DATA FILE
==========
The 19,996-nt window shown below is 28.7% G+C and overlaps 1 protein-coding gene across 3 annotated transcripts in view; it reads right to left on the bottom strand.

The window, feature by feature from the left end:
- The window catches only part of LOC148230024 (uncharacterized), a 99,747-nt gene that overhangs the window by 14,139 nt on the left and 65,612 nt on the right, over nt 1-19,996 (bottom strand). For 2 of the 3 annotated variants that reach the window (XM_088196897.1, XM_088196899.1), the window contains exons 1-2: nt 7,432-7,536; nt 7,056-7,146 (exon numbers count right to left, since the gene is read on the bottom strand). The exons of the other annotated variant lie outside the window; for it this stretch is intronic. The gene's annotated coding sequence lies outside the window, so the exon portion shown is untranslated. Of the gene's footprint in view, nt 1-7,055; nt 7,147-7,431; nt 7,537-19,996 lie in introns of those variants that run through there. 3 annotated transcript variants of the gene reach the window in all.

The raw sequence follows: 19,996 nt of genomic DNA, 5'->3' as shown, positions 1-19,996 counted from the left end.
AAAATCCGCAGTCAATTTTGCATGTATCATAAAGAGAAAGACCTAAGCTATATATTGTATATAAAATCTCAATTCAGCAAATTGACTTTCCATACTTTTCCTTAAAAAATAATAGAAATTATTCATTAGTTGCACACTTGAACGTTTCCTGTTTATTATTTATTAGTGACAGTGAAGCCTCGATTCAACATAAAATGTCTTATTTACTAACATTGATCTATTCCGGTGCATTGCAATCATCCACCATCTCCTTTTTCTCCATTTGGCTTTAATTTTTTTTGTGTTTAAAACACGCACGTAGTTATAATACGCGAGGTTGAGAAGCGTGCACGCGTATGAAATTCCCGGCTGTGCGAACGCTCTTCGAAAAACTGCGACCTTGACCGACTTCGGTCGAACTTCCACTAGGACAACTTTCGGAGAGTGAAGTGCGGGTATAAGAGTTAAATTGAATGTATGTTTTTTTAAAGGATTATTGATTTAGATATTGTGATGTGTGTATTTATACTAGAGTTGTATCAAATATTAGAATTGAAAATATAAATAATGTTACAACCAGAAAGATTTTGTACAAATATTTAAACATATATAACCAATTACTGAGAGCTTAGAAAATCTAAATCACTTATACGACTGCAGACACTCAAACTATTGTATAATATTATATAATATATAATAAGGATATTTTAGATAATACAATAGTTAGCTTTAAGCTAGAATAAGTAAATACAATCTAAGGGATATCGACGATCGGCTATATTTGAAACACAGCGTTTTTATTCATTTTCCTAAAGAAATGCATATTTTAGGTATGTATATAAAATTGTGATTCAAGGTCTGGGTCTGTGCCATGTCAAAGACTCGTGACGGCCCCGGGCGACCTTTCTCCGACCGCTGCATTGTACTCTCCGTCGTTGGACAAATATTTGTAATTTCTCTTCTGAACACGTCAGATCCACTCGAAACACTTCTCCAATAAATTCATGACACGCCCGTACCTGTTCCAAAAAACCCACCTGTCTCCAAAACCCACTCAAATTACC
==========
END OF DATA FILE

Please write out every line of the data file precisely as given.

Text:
The 19,996-nt window shown below is 28.7% G+C and overlaps 1 protein-coding gene across 3 annotated transcripts in view; it reads right to left on the bottom strand.

The window, feature by feature from the left end:
- The window catches only part of LOC148230024 (uncharacterized), a 99,747-nt gene that overhangs the window by 14,139 nt on the left and 65,612 nt on the right, over nt 1-19,996 (bottom strand). For 2 of the 3 annotated variants that reach the window (XM_088196897.1, XM_088196899.1), the window contains exons 1-2: nt 7,432-7,536; nt 7,056-7,146 (exon numbers count right to left, since the gene is read on the bottom strand). The exons of the other annotated variant lie outside the window; for it this stretch is intronic. The gene's annotated coding sequence lies outside the window, so the exon portion shown is untranslated. Of the gene's footprint in view, nt 1-7,055; nt 7,147-7,431; nt 7,537-19,996 lie in introns of those variants that run through there. 3 annotated transcript variants of the gene reach the window in all.

The raw sequence follows: 19,996 nt of genomic DNA, 5'->3' as shown, positions 1-19,996 counted from the left end.
AAAATCCGCAGTCAATTTTGCATGTATCATAAAGAGAAAGACCTAAGCTATATATTGTATATAAAATCTCAATTCAGCAAATTGACTTTCCATACTTTTCCTTAAAAAATAATAGAAATTATTCATTAGTTGCACACTTGAACGTTTCCTGTTTATTATTTATTAGTGACAGTGAAGCCTCGATTCAACATAAAATGTCTTATTTACTAACATTGATCTATTCCGGTGCATTGCAATCATCCACCATCTCCTTTTTCTCCATTTGGCTTTAATTTTTTTTGTGTTTAAAACACGCACGTAGTTATAATACGCGAGGTTGAGAAGCGTGCACGCGTATGAAATTCCCGGCTGTGCGAACGCTCTTCGAAAAACTGCGACCTTGACCGACTTCGGTCGAACTTCCACTAGGACAACTTTCGGAGAGTGAAGTGCGGGTATAAGAGTTAAATTGAATGTATGTTTTTTTAAAGGATTATTGATTTAGATATTGTGATGTGTGTATTTATACTAGAGTTGTATCAAATATTAGAATTGAAAATATAAATAATGTTACAACCAGAAAGATTTTGTACAAATATTTAAACATATATAACCAATTACTGAGAGCTTAGAAAATCTAAATCACTTATACGACTGCAGACACTCAAACTATTGTATAATATTATATAATATATAATAAGGATATTTTAGATAATACAATAGTTAGCTTTAAGCTAGAATAAGTAAATACAATCTAAGGGATATCGACGATCGGCTATATTTGAAACACAGCGTTTTTATTCATTTTCCTAAAGAAATGCATATTTTAGGTATGTATATAAAATTGTGATTCAAGGTCTGGGTCTGTGCCATGTCAAAGACTCGTGACGGCCCCGGGCGACCTTTCTCCGACCGCTGCATTGTACTCTCCGTCGTTGGACAAATATTTGTAATTTCTCTTCTGAACACGTCAGATCCACTCGAAACACTTCTCCAATAAATTCATGACACGCCCGTACCTGTTCCAAAAAACCCACCTGTCTCCAAAACCCACTCAAATTACC